Important: After joining the hosts to the pool, check the primary management interface on each member host to make sure that it has its own unique IP address and/or set the correct static IP address.

Chapter 2 of “Citrix XenServer Design – Designing XenServer Network Configurations

I’ve highlighted portions of the passage for emphasis but it’s clear – even without the highlighting – that the PIF’s of a XenServer host must be configured and connected identically across all members of the pool. What’s not obvious from the passage is the concept of interface names and how naming affects the way that XenServer uses the interfaces.

What does it mean that the PIF’s “must be configured and connected identically across all members of the pool”? To put it simply: If the interface named ‘eth0’ is configured as the Primary Management Interface (PMI) on one XenServer host; then the interface named ‘eth0’ must be configured as the PMI on all pool members. This same principle applies to all of the interfaces in the pool: If the interfaces named ‘eth3’ & ‘eth4’ are combined (i.e., bonded) and used to access network storage on one XenServer host, then the interfaces named ‘eth3’ & ‘eth4’ must be combined (i.e., bonded) and used to access network storage on all pool members.

How PIF’s are named determines how XenServer will configure and use those interfaces so controlling the naming process is critical when installing XenServer onto your host systems.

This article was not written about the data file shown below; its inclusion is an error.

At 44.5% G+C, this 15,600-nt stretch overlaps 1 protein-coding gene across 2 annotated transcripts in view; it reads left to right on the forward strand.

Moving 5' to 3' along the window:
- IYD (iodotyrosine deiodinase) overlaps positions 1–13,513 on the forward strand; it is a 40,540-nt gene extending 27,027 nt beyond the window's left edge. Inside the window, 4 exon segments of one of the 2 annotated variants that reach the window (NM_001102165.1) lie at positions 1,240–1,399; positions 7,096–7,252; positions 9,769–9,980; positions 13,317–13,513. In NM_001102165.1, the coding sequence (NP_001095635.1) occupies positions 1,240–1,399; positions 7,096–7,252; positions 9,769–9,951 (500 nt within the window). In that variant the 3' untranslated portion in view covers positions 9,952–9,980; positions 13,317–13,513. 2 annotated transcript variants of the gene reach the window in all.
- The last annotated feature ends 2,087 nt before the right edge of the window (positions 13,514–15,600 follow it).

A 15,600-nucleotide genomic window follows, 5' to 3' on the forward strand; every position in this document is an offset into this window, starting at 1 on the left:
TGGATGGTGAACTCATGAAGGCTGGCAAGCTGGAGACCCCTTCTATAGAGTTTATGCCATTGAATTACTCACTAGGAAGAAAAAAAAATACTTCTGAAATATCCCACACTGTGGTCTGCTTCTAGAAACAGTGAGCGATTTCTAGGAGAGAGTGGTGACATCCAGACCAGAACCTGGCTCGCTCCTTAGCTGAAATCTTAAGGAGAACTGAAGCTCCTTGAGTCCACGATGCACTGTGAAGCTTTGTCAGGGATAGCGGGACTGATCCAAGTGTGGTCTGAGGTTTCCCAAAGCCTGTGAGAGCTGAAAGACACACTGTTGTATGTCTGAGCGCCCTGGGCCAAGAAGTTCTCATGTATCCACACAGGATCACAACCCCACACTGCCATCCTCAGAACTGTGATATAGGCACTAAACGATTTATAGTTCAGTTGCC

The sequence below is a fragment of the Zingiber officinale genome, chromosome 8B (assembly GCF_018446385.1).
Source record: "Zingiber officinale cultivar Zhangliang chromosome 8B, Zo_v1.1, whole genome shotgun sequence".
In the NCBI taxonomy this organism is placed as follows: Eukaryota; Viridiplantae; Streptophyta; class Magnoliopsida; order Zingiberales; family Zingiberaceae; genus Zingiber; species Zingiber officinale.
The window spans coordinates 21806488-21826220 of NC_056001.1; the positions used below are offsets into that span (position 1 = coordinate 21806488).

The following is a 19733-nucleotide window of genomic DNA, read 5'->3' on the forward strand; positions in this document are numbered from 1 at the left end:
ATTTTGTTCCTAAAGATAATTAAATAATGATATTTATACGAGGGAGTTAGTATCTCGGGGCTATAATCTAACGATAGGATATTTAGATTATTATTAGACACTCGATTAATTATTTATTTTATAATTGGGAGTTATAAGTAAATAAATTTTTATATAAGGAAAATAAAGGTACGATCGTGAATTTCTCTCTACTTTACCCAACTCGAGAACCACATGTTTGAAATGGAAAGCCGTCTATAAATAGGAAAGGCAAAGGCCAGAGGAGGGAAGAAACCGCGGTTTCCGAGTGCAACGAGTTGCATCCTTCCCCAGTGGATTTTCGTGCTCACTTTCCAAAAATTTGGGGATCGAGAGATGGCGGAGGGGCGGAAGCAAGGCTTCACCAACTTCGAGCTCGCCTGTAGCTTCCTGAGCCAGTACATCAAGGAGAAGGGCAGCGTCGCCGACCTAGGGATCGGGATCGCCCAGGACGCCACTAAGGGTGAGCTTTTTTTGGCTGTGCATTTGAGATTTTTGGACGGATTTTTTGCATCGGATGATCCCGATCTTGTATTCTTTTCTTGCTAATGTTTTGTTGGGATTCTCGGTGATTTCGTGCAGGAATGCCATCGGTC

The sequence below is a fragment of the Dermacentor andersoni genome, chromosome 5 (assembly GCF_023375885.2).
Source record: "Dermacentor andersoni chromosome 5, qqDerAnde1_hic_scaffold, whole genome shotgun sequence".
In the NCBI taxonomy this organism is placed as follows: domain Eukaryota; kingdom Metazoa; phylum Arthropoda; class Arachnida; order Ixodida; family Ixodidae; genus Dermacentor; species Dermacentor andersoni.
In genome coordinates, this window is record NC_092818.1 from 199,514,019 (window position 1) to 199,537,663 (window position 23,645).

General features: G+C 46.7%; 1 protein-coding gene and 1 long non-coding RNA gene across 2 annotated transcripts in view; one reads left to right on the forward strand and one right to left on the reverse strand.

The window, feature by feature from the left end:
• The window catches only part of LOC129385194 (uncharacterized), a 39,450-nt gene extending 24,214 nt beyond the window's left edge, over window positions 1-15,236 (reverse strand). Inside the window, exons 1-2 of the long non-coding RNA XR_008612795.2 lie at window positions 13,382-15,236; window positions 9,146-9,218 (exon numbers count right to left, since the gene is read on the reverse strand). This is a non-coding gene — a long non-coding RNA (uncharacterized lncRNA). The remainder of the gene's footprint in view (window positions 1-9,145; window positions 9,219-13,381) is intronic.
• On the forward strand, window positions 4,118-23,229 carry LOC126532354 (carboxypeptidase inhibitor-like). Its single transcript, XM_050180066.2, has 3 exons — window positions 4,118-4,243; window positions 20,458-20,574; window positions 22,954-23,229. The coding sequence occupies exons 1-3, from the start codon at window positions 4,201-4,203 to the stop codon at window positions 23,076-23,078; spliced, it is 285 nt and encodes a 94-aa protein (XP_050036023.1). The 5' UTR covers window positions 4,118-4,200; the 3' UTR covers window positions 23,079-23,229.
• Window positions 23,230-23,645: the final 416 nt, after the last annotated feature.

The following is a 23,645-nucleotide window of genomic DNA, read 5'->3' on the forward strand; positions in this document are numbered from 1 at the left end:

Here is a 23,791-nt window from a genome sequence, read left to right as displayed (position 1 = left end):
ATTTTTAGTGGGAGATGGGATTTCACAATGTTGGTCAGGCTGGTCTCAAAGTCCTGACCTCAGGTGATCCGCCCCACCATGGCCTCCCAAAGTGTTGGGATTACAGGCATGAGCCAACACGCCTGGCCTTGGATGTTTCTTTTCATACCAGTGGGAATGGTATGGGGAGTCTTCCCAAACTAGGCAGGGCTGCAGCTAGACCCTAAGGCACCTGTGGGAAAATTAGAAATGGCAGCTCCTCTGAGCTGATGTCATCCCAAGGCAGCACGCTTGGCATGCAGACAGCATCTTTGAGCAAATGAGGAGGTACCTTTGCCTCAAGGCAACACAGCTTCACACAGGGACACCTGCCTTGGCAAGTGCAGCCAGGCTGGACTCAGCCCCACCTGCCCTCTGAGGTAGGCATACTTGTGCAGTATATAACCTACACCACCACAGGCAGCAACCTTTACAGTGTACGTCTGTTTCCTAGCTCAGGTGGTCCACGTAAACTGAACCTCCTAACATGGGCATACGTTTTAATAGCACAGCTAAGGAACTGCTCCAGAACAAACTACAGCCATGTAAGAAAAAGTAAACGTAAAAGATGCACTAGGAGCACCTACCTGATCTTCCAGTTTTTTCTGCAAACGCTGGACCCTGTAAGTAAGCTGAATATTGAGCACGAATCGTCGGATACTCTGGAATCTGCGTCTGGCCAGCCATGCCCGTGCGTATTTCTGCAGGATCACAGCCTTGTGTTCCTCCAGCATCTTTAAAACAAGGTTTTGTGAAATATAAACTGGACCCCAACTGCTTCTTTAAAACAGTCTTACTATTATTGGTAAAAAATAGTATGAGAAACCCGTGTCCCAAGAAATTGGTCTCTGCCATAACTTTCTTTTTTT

How does XenServer determine the way interfaces are named? Initially, the interfaces are named somewhat arbitrarily during installation. For example, this is how the XenServer installation script initially configured PXS Lab System #2:

[root@xs02-pdx0 ~]# ifconfig -a | grep Link
eth0 Link encap:Ethernet HWaddr 00:1B:78:5C:74:34
eth1 Link encap:Ethernet HWaddr 00:1B:78:5C:74:35
eth2 Link encap:Ethernet HWaddr 00:26:55:D2:EE:50
eth3 Link encap:Ethernet HWaddr 00:26:55:D2:EE:51
eth4 Link encap:Ethernet HWaddr 00:1F:29:C4:9D:BA
eth5 Link encap:Ethernet HWaddr 00:1F:29:C4:9D:C2

There’s no opportunity during installation to actually influence the way in which XenServer names interfaces. XenServer administrators may only select the single interface that will serve as the host’s PMI after installation is complete.